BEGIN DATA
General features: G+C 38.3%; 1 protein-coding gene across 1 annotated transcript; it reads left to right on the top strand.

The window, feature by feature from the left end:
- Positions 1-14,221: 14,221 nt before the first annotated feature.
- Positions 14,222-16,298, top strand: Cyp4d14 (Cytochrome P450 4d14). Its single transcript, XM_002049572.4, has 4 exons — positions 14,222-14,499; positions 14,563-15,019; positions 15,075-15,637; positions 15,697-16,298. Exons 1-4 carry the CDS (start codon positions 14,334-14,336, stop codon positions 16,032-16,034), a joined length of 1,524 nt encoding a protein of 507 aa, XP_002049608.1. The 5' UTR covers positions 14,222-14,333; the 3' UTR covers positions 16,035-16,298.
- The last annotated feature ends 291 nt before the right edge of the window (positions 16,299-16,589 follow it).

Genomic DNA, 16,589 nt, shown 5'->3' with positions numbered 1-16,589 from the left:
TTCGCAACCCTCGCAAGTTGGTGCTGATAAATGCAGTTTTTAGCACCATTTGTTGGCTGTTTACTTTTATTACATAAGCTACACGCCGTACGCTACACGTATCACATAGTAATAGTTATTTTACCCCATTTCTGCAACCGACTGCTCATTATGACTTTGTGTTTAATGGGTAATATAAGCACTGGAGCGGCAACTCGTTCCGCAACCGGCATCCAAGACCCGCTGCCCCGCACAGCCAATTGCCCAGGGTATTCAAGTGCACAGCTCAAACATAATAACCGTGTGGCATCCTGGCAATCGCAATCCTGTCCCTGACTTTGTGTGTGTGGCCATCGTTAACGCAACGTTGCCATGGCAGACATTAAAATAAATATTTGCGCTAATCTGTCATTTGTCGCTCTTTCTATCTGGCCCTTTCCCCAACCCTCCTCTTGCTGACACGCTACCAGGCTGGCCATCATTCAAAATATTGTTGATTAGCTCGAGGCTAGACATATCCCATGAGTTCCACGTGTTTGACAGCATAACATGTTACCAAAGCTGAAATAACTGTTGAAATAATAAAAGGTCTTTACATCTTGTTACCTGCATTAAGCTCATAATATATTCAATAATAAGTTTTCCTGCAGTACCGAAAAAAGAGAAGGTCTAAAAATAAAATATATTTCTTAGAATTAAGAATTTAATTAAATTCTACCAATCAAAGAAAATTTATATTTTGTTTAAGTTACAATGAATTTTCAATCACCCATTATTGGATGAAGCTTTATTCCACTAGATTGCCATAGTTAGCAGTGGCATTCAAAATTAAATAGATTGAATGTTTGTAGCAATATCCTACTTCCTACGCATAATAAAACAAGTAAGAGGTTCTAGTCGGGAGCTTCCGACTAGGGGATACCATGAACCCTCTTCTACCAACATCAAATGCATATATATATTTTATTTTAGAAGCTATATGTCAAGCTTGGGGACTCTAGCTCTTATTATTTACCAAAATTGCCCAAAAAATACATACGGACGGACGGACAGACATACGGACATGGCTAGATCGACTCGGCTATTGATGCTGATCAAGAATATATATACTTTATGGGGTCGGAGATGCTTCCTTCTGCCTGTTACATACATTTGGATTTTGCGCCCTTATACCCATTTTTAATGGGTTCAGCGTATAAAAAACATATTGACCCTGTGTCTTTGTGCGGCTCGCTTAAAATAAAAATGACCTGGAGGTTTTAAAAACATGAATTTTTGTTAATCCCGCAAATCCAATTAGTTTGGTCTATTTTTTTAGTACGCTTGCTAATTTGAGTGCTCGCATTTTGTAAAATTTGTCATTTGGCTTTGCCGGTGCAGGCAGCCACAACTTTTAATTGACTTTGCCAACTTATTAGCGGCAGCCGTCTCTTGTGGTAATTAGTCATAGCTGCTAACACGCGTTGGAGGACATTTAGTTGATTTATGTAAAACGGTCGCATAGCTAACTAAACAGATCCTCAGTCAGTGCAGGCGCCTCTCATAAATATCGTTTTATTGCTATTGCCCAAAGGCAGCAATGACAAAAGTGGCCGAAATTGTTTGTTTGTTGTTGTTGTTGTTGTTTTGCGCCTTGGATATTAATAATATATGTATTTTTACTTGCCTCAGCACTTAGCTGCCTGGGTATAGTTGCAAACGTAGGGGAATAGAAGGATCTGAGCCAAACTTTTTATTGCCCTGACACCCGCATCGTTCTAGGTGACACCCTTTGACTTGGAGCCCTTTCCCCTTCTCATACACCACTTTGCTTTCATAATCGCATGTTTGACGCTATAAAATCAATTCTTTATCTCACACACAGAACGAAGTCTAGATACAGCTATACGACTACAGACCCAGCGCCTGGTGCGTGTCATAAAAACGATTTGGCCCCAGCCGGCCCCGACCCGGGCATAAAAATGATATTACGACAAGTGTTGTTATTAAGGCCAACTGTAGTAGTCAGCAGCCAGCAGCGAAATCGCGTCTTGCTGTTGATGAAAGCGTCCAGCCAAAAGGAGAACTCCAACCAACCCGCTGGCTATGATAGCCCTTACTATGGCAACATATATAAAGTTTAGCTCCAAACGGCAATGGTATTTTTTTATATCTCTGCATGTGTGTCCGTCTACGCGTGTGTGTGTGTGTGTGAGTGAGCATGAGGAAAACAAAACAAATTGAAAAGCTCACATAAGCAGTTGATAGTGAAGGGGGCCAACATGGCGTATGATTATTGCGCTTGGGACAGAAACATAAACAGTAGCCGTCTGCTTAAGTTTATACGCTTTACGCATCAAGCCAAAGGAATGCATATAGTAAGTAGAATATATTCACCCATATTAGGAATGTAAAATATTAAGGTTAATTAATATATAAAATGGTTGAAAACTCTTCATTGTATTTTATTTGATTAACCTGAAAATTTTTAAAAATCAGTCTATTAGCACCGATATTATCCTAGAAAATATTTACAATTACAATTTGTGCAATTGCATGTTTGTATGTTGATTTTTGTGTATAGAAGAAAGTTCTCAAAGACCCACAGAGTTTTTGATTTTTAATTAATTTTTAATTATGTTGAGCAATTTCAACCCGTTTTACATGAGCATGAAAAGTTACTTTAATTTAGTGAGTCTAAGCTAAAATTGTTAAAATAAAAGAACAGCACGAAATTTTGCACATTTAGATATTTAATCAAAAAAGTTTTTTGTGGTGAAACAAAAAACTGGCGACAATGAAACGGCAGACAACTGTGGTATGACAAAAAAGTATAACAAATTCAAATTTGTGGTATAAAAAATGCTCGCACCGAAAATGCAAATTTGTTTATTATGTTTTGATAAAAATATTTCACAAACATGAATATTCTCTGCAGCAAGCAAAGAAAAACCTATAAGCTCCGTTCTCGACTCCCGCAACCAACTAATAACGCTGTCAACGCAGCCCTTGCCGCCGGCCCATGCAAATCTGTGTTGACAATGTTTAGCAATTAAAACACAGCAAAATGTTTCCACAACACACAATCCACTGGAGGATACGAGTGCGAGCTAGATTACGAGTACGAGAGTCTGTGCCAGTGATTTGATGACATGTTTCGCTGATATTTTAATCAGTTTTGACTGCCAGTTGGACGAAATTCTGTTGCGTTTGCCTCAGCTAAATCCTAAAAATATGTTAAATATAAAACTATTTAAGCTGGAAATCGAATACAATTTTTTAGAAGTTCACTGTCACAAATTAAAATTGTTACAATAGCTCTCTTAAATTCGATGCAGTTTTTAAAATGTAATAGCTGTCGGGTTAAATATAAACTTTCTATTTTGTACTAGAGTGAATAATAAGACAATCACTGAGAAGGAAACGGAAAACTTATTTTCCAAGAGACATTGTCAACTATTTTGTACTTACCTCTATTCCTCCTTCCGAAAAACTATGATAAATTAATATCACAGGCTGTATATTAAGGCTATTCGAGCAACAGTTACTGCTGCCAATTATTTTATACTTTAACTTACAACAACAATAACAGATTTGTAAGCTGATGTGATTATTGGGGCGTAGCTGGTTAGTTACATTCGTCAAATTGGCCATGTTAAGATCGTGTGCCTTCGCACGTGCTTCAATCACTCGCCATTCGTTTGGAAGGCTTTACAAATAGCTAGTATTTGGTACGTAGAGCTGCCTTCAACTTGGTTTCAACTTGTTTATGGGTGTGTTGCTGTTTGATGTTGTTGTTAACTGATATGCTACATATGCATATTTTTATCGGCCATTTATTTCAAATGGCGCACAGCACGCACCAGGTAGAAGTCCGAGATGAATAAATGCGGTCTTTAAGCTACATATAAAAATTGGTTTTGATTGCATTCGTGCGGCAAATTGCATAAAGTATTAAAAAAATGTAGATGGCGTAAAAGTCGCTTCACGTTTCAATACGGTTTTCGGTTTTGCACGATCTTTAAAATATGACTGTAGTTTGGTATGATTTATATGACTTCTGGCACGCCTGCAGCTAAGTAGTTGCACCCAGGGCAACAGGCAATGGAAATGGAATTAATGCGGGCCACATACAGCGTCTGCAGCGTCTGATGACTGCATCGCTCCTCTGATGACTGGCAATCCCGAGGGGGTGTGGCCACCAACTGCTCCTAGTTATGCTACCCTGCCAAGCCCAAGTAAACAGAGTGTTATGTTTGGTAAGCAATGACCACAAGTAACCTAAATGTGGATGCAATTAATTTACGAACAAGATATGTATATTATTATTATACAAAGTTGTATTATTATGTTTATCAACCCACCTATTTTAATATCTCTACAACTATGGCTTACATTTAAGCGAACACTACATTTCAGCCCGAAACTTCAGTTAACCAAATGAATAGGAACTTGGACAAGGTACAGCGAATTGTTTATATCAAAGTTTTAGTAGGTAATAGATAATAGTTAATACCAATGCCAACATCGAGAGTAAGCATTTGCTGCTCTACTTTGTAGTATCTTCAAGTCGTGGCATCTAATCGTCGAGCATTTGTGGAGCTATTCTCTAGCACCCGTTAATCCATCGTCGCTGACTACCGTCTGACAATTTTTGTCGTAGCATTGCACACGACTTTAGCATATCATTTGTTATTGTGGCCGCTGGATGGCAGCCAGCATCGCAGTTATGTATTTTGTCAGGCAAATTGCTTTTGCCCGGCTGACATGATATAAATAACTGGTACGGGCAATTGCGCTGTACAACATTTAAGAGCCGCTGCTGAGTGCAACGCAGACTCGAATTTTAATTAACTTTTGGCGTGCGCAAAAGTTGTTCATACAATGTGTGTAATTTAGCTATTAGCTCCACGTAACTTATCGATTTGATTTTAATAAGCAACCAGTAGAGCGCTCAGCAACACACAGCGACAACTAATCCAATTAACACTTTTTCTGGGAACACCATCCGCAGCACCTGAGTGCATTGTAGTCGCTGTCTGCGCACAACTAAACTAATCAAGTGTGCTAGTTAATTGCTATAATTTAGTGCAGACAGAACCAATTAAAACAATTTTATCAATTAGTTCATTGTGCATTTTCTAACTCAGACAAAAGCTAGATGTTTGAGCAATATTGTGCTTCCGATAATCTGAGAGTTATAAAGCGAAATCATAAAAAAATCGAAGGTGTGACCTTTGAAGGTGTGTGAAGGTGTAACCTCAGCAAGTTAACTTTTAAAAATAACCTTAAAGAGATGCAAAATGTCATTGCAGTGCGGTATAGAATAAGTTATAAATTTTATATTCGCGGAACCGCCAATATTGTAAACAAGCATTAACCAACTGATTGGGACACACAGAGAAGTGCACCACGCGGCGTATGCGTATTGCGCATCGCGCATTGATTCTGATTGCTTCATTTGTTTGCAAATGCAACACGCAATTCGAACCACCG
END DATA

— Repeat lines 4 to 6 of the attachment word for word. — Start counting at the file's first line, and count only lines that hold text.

- Positions 14,222-16,298, top strand: Cyp4d14 (Cytochrome P450 4d14). Its single transcript, XM_002049572.4, has 4 exons — positions 14,222-14,499; positions 14,563-15,019; positions 15,075-15,637; positions 15,697-16,298. Exons 1-4 carry the CDS (start codon positions 14,334-14,336, stop codon positions 16,032-16,034), a joined length of 1,524 nt encoding a protein of 507 aa, XP_002049608.1. The 5' UTR covers positions 14,222-14,333; the 3' UTR covers positions 16,035-16,298.
- The last annotated feature ends 291 nt before the right edge of the window (positions 16,299-16,589 follow it).

Genomic DNA, 16,589 nt, shown 5'->3' with positions numbered 1-16,589 from the left: